Uptosnuff

Active member
Joined
Nov 5, 2017
Location
Omaha
I think ideally there wouldn't be a timeline on this but like you said about your friend's mom, sometimes as when a house has to be sold, you dont' get a choice. I know if something happened to my spouse, there would be a timeline to go through his things. I live on an acreage and there's no way I could manage this place on my own. I would definitely have to sell pretty quickly.
 

jujube

Well-known member
My late husband loved his fishing-themed tshirts and ties. There were more than a 100 hanging in the closet. I hung onto his clothes for probably a year and then gave them away to charity shops. Shortly afterward, I had a vivid dream in which he appeared at the door, came in and was pretty pissed off that all his clothes were gone. It took days to stop being bothered by that dream.
 

Aunt Bea

Well-known member
Joined
Aug 29, 2016
Location
Near Mount Pilot
When it comes to tasks like this I slowly sift and sort until it becomes too painful then I take a break for a few hours or days.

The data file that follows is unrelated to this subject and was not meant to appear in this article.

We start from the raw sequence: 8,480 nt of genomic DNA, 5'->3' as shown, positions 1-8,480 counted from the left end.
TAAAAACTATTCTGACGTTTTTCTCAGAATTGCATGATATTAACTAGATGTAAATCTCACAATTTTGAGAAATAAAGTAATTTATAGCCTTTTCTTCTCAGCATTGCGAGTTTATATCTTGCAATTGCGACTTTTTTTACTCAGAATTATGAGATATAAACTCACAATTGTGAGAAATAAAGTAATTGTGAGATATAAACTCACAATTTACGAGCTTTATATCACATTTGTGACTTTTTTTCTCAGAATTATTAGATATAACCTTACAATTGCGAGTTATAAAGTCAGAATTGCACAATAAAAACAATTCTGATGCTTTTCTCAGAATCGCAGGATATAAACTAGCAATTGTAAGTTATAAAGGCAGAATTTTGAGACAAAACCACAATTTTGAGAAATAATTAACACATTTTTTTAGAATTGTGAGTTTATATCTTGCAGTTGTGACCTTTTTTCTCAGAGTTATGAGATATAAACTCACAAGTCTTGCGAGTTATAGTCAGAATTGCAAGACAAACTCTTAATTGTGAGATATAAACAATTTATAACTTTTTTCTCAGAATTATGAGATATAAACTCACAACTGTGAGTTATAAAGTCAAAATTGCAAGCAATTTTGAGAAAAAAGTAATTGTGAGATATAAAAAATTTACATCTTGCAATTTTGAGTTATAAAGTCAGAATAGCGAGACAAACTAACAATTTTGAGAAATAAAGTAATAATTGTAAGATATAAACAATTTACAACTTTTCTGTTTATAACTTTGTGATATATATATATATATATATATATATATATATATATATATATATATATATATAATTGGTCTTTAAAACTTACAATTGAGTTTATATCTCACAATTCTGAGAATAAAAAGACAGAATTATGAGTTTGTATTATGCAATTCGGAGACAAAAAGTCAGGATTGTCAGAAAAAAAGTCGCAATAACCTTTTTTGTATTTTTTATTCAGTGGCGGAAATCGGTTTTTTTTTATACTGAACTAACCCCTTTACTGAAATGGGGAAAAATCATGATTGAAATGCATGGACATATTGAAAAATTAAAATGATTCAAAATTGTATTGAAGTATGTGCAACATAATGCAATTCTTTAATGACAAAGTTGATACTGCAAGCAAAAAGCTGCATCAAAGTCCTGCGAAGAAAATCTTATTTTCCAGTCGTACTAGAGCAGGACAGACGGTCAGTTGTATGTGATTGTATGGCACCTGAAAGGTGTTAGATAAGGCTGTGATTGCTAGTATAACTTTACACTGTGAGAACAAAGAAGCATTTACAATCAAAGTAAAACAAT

For me, it is always a balancing act to dispose of everyday items while keeping a few treasured mementos.

Tasks like this also stiffen my resolve to sift and sort through my own possessions.
 

HazyDavey

Do not place near heat or open flame.
Joined
Jun 9, 2016
Location
Northern California
When my son passed away we had to go in and clear everything out of the house he was renting. A lot of his belongings and medical supplies (wheel chair, hospital bed..) went to good will organizations like the Salvation Army. Our Daughter has some of his things at her house now, and we do also. Simple things like his old doormat, which I look at every time I go into our house. His old crayon drawings are still on the hallway closet and there's some other small reminders of him sprinkled throughout our house. We had some wonderful people help us get through it all. But it was still a very hard thing to do at the time.
 

Knight

Well-known member
Joined
Oct 2, 2016